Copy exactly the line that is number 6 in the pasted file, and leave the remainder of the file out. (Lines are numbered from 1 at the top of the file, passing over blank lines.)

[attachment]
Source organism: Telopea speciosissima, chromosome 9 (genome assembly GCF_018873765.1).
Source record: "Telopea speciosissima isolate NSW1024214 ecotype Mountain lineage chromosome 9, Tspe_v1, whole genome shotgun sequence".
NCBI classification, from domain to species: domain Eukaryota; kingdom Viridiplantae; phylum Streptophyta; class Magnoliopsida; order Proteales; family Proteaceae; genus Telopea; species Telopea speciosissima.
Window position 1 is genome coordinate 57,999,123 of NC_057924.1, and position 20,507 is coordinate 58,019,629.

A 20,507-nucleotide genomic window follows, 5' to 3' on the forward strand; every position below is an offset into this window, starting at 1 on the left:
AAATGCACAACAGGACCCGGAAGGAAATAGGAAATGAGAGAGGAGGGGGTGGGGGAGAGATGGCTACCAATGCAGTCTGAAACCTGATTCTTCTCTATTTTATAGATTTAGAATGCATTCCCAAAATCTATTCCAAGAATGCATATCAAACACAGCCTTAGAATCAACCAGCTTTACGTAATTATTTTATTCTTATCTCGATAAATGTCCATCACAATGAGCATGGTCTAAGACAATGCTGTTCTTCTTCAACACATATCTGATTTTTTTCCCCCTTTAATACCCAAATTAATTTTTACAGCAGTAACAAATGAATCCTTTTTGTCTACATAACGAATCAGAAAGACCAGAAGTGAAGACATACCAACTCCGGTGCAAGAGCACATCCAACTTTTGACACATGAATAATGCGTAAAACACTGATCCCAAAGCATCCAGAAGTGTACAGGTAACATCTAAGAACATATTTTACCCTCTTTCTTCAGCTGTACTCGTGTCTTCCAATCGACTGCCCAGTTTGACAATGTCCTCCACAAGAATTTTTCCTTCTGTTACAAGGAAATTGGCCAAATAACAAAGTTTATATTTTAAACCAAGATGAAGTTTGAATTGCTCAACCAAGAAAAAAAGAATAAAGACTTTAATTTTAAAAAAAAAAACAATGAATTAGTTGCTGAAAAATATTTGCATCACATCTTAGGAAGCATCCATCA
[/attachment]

AAATGCACAACAGGACCCGGAAGGAAATAGGAAATGAGAGAGGAGGGGGTGGGGGAGAGATGGCTACCAATGCAGTCTGAAACCTGATTCTTCTCTATTTTATAGATTTAGAATGCATTCCCAAAATCTATTCCAAGAATGCATATCAAACACAGCCTTAGAATCAACCAGCTTTACGTAATTATTTTATTCTTATCTCGATAAATGTCCATCACAATGAGCATGGTCTAAGACAATGCTGTTCTTCTTCAACACATATCTGATTTTTTTCCCCCTTTAATACCCAAATTAATTTTTACAGCAGTAACAAATGAATCCTTTTTGTCTACATAACGAATCAGAAAGACCAGAAGTGAAGACATACCAACTCCGGTGCAAGAGCACATCCAACTTTTGACACATGAATAATGCGTAAAACACTGATCCCAAAGCATCCAGAAGTGTACAGGTAACATCTAAGAACATATTTTACCCTCTTTCTTCAGCTGTACTCGTGTCTTCCAATCGACTGCCCAGTTTGACAATGTCCTCCACAAGAATTTTTCCTTCTGTTACAAGGAAATTGGCCAAATAACAAAGTTTATATTTTAAACCAAGATGAAGTTTGAATTGCTCAACCAAGAAAAAAAGAATAAAGACTTTAATTTTAAAAAAAAAAACAATGAATTAGTTGCTGAAAAATATTTGCATCACATCTTAGGAAGCATCCATCA